6. May 1, 2006 #5


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    Suppose a hermit lives in an oasis in the middle of the desert and has not seen another person for 20 years. Are you asserting either that he is NOT a person or that he has no personality?
  7. May 1, 2006 #6


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    If you think how we become persons, that is, how we pass from being infants to say, five year old children (I think they are persons, indeed I think two year olds are persons, though some might argue), then it is clear that this process critically requires access to other persons. For one thing, you can't learn a language without hearing it, or if you are deaf seeing it signed. I always come back to the case of Helen Keller here, for she was the extreme case that tests the theory. Isolated by her sensory deficits until her governess succeeded in reaching her, she blossomed once that happened.
  8. May 1, 2006 #7
    hrmmm to be know as a person others must see u as a person... to have morals religions, ideas, concepts, they must be labled as so by other people, with out other people these things have no purpose... or maybe im just not thinking str8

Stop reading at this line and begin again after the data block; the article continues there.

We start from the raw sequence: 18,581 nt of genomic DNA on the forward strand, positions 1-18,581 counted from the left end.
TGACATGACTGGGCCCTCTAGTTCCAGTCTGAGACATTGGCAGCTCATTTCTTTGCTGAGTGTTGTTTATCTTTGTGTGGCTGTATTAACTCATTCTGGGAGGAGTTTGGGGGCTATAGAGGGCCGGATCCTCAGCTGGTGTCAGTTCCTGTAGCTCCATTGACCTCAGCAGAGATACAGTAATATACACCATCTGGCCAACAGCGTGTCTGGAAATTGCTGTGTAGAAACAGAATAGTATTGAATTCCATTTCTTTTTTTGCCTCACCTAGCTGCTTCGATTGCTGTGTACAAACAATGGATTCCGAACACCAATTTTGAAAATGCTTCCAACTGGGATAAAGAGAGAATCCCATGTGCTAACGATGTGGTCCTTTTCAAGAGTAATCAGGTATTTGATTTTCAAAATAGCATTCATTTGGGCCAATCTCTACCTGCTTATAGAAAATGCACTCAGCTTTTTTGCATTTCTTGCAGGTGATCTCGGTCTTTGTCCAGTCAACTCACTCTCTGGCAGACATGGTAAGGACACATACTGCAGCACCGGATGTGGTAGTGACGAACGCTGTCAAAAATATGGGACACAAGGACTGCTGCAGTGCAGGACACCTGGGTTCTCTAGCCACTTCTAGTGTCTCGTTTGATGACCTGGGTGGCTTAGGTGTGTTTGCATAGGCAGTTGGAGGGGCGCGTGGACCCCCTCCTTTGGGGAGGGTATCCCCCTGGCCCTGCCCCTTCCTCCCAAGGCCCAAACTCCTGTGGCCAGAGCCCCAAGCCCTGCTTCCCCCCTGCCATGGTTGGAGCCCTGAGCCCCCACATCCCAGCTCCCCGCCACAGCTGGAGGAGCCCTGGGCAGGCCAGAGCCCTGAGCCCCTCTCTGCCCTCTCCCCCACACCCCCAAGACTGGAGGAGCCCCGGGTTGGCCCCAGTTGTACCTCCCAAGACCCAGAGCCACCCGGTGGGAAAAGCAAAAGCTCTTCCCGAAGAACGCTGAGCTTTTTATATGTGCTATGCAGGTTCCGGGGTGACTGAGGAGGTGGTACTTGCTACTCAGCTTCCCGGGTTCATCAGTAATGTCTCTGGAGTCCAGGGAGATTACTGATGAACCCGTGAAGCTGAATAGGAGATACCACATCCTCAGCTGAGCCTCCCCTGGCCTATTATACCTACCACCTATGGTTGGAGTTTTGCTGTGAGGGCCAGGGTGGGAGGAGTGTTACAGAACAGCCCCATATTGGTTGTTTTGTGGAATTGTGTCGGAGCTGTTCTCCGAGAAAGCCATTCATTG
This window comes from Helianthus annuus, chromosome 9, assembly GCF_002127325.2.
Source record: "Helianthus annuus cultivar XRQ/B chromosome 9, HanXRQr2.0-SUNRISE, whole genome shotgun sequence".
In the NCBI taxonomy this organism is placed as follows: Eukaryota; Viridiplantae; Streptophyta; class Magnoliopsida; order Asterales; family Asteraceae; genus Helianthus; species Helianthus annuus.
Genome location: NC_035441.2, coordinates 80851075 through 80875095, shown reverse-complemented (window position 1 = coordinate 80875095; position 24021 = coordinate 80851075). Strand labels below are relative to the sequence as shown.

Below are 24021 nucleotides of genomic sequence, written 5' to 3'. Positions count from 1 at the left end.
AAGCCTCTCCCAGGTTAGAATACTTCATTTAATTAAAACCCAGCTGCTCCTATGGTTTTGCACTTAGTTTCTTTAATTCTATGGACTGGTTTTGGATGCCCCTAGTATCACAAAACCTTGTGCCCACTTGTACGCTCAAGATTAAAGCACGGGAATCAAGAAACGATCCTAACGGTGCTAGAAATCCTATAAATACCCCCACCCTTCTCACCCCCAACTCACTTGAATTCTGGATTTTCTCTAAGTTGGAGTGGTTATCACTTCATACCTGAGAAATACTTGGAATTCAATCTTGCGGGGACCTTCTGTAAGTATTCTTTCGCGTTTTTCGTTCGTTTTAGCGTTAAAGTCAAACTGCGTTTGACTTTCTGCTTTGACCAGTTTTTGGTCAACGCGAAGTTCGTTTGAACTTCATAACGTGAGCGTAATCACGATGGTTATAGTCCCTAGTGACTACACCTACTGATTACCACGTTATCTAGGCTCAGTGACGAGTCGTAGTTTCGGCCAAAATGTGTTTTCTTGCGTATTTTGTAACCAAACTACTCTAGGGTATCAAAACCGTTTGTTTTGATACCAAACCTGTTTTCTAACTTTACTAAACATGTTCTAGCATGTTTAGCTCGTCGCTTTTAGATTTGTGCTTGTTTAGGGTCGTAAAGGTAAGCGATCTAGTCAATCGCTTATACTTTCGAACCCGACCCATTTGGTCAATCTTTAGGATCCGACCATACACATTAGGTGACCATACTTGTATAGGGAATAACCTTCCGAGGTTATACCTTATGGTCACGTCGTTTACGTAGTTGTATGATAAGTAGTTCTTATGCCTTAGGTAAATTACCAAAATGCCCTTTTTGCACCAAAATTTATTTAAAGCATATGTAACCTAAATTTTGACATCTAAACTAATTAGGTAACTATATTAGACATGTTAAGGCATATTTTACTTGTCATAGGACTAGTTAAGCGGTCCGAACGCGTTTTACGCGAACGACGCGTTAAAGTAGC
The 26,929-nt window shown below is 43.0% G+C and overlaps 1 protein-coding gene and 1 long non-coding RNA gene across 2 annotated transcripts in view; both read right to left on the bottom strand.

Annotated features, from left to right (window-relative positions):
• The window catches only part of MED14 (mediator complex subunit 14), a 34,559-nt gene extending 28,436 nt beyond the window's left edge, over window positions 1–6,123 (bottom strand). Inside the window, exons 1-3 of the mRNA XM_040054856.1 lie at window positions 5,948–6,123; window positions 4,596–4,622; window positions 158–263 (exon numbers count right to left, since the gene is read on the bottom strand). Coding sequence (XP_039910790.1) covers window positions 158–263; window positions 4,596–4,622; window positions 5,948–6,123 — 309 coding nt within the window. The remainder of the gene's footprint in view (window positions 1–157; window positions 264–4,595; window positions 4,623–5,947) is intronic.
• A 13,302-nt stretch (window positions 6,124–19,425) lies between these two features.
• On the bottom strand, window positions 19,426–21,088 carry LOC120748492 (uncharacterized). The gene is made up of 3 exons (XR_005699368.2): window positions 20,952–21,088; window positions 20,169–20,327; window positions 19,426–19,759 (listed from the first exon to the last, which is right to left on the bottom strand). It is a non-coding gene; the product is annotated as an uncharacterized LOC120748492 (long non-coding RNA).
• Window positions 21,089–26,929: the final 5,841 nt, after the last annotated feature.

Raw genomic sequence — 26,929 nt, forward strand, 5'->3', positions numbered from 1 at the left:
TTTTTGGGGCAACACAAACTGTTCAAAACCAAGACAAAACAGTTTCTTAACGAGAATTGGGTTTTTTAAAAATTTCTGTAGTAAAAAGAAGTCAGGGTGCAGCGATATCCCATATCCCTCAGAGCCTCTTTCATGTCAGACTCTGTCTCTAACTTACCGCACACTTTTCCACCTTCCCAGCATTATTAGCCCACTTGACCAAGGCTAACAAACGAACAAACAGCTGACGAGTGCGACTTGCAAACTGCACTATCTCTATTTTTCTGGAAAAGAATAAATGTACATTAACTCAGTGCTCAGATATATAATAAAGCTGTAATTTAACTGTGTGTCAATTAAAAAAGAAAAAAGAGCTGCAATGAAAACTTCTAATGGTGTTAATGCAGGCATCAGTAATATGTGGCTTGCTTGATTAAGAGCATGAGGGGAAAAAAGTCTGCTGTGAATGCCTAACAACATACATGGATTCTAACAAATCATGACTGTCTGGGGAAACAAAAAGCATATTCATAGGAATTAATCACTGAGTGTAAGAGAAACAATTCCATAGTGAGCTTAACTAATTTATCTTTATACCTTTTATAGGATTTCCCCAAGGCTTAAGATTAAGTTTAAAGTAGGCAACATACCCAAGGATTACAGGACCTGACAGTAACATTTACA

9. May 1, 2006 #8
    JenadaeX, you're right on the button. These things are, no offense to anyone, meaningless unless someone can acknowledge or refute it. heartless, when your teacher was talking about people having thought Newton was wrong, it's not because he needed someone to tell him he was right. He needed someone to tell him "something". You are a person because you can state an opinion. Did you feel like a person when your teacher said you were incorrect? Probably. Would you have felt like a person if you stood up and walked to the front of the room but no one would have allowed you to speak? Doubt it. In that situation, I would think,"They're treating me like an animal." If a person's needs and opinions are not cared for by anyone, the person's self-image fades. If your teacher made a statement and you blurted out that no one cares, she would look at you funny, and then you could ask her if she feels like a person now. It's all about "image".